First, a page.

Approximately 1.5% of individuals will be diagnosed with pancreatic cancer during their lifetimes, making it overall fairly rare. There are many different causes and risk factors for developing pancreatic cancer, including genetics, environment, and chance. As with most cancers, a specific cause for the great majority of pancreatic cancers cannot be identified. Rather it is likely that there are multiple factors which play a part in the development of the cancer.
Ninety-five percent of pancreatic cancers occur in the exocrine cells (called pancreatic adenocarcinoma). A less common type of pancreatic cancer affects the hormone-producing cells, called islet cells, and is referred to as a pancreatic neuroendocrine tumor (PNET).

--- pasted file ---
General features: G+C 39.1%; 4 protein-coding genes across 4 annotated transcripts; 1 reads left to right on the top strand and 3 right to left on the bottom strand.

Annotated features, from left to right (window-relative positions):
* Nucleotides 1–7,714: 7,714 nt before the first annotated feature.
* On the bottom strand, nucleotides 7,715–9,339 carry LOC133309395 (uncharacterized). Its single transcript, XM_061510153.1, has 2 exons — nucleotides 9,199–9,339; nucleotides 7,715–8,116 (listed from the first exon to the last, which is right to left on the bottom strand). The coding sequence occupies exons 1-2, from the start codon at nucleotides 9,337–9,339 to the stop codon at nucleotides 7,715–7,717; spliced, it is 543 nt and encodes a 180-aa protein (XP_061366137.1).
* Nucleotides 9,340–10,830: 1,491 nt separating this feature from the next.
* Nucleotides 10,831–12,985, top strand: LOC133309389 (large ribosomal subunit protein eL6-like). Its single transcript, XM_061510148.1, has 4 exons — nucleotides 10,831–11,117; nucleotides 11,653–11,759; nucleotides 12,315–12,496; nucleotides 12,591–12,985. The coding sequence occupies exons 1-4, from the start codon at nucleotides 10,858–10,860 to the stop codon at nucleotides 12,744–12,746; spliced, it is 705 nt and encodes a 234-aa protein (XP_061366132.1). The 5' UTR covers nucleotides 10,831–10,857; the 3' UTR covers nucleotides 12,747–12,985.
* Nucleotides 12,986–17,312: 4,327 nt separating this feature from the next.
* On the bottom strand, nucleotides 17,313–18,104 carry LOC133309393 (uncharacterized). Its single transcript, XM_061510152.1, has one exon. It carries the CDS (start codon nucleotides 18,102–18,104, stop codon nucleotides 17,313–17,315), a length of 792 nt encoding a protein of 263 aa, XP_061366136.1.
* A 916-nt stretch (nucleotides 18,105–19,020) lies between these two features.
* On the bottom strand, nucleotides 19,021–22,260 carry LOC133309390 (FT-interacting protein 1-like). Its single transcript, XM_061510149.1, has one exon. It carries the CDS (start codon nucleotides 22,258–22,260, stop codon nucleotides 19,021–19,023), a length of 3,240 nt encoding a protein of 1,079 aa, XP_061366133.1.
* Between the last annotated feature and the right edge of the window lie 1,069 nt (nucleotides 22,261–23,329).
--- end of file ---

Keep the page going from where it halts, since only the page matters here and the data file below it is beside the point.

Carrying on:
Factors like alcohol use, physical inactivity, coffee, and diets that are high in red meat and processed meats are all proposed risk factors for pancreatic cancer, however these are still being investigated to more fully understand their role.
Most people diagnosed with pancreatic cancer do not have a family history of this cancer, however it can appear to cluster within families. Having a close relative with pancreatic cancer can increase one’s chances of developing this disease, but this increase is likely small overall.
As many as 10% of all pancreatic cancers may be due to a genetic risk factor and therefore it is recommended that all individuals with pancreatic cancer consider genetic counseling. Some hereditary predispositions to pancreatic cancer include:
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